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Enter the Wu-Tang: 36 Chambers [Review]

Rap is an acquired taste. There was a time in my life where I despised rap music. I thought that it was just an ugly thing to hear, people in bling rapping about riches and bitches. It lasted from when I found out about it at grade 3 all the way up to the summer past, when I decided to listen to Team Teamwork's Ocarina of Rhyme, a mash-up of Ocarina of Time songs and various Rap/Hip-Hop songs by the likes of Busta Rhymes, Dr. Dre, and Common. I then realized that rap isn't about the fame, at least it wasn't back in “the good ol' days” of Public Enemy and the like. Around the time that Likety's Gangsta Collab was released, I decided get into the classics of rap, by listening to such albums as N.W.A's Straight Outta Compton, Dr. Dre's The Chronic, and eventually, the Wu-Tang Clan's Enter the Wu-Tang: 36 Chambers. The latter, however, meant a little more to me than the former, mainly due to the theme and style that the group put forth. To paraphrase the interview segment of "7th Chamber, Part II", “...you hear it in [their] voice when [they're] sayin' the rhymes.”

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"Answer: Fuck ya ass up."

The Wu-Tang Clan, comprised of clan members RZA, GZA, Method Man, Raekwon the Chef, Ghostface Killah, Inspectah Deck, U-God, Masta Killa, and the late Ol' Dirty Bastard, are a group that speaks the words that they seem to live by when they say “Wu-Tang Clan ain't nuthin ta fuck wit”; U-God was imprisoned, Ghostface Killah supposedly was wanted by the police, and Ol' Dirty Bastard was just beginning his slow, yet infamous descent of crime that would eventually lead to his death. RZA provides the groups stylistic piano-based beats, while Ol' Dirty Bastard's vocally dynamic, absurd flow, to the GZA's methodical and depressing story-telling. Lyrically, every member is given their chance to shine through their various prisms. Throughout the twelve tracks of metaphor slinging, life-spilling stories on 36 Chambers, the nine members of the Clan prove their claim, that they are truly a force not to be crossed.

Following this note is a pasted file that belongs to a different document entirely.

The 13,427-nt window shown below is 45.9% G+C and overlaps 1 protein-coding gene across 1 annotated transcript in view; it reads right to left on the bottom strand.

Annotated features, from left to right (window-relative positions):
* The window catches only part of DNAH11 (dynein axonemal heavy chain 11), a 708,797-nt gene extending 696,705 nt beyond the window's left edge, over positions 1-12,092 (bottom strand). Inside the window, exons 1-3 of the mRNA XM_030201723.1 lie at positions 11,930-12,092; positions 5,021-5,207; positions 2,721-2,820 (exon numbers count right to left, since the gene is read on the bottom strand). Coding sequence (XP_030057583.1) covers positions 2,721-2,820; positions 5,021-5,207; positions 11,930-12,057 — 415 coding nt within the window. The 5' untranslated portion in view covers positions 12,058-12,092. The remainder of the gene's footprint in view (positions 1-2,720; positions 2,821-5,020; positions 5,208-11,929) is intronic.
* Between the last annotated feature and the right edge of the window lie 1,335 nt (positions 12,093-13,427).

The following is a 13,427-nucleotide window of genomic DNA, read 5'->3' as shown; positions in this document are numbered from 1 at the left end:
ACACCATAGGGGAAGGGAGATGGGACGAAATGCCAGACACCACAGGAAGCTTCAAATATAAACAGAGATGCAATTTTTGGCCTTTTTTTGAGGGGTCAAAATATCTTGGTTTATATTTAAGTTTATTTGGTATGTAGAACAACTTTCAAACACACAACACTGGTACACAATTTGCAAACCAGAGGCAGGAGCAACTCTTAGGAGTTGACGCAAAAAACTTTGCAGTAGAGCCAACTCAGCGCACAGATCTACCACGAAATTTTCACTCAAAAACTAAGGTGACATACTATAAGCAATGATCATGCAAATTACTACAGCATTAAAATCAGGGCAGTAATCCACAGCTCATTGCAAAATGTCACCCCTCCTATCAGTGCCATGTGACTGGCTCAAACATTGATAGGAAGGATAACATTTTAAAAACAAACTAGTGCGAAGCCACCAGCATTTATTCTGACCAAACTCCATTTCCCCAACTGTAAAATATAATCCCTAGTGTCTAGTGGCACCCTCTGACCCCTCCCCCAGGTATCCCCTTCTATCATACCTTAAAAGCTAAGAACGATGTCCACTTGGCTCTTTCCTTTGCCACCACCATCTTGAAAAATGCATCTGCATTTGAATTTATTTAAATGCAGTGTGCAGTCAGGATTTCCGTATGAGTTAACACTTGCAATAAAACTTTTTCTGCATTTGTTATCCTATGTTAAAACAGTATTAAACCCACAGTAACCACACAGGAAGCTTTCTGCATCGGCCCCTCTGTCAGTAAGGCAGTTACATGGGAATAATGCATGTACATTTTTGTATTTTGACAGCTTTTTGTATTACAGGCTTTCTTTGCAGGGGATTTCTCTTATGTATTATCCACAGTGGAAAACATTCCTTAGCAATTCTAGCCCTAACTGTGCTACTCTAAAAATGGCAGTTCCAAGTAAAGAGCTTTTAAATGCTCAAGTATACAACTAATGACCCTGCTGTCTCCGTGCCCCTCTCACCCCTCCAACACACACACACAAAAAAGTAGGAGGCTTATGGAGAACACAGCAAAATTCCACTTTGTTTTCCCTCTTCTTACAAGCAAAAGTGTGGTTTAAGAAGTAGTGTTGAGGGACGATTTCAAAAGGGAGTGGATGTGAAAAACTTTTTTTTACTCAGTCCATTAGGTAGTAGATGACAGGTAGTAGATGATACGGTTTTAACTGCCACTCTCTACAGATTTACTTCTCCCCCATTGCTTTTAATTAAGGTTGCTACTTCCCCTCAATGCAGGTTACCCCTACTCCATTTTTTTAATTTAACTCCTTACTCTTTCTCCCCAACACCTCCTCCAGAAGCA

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"How do I say good-bye? It's always the good ones that have to die."

Rap is surely known for it’s over-indulgent “quality” when it comes to samples, joke tracks, and filler (not unlike The Chronic), but Wu-Tang falls victim to none of these errors on 36 Chambers. The sections that differentiate from the musical tracks latch on to the actual songs and either illustrate what the songs are going to be about or touch on some aspect of the Clan that a first time listener may be curious about. Clocking in at nearly an hour, 36 Chambers is through-and-through, pure rap. From “Shame On a Nigga” (a boisterous, ego-boosting, and threatening track about what happens when the listener gets in the Clan's way; “Do ya wanna getcha teeth knocked the fuck out? Wanna get on it like that, well then shout!”), to Method Man (a song that begins with a graphic conversation of torture amongst the members), to “Tearz” (the story of RZA's little brother getting shot, and of someone contracting HIV after having unprotected sex), 36 Chambers has it all.

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"I love the RZA. He's so bad."

The dramatic and violent tales of street survival truly makes the listener sympathize with the artists, such as with "C.R.E.A.M.", a tale of struggles with poverty and the desire to earn money by any means. I could take any one line from that song, and it would sum up the theme of their (in this case, Raekwon and the Inspectah) troubles in the ghetto. “...But as the world turns I learned life is Hell/Living in the world, no different from a cell/Everyday I escape from Jake's givin' chase, sellin' base/Smokin' bones in the staircase”. Also, the samurai voodoo of the group helps arouse the almost ridiculous life style the members seem to be exemplifying. The constant dropping of lines like "I come sharp as a blade and I cut you slow" further promote the samurai mindset the group lives by and samples (from the 1981 film Shaolin and Wu Tang).


Personally, my favorite track is "Wu Tang Clan Ain't Nuthin' Ta Fuck Wit". As formerly mentioned, this is the song that truly shows off the Wu-Tang mantra of feudal gang violence, along with their pop culture referenced lyrics. RZA's line "I'm causin' more family feuds than Richard Dawson/And the survey says, "Ya dead!" along with Method Man's "Niggaz is like 'Oh, my God, not you!' Yes, I, come to get a slice of the punk and the pie, rather do than die." line pretty much sum up the theme of the majority of this album.

I have listened to this album 93 times from mid-December to the time of writing, according to foobar2000, and even while writing this, I've listened to it twice for reference. The hardcore lyrics stand the test of time and replay, to the extent that I utter them while walking down the hallway. 36 Chambers, although it may not be for everybody, is truly a feat in the rap community, and after nearly 20 years, the Wu-Tang style still stands strong as a classic.

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"It's our secret, never teach the Wu-Tang!"

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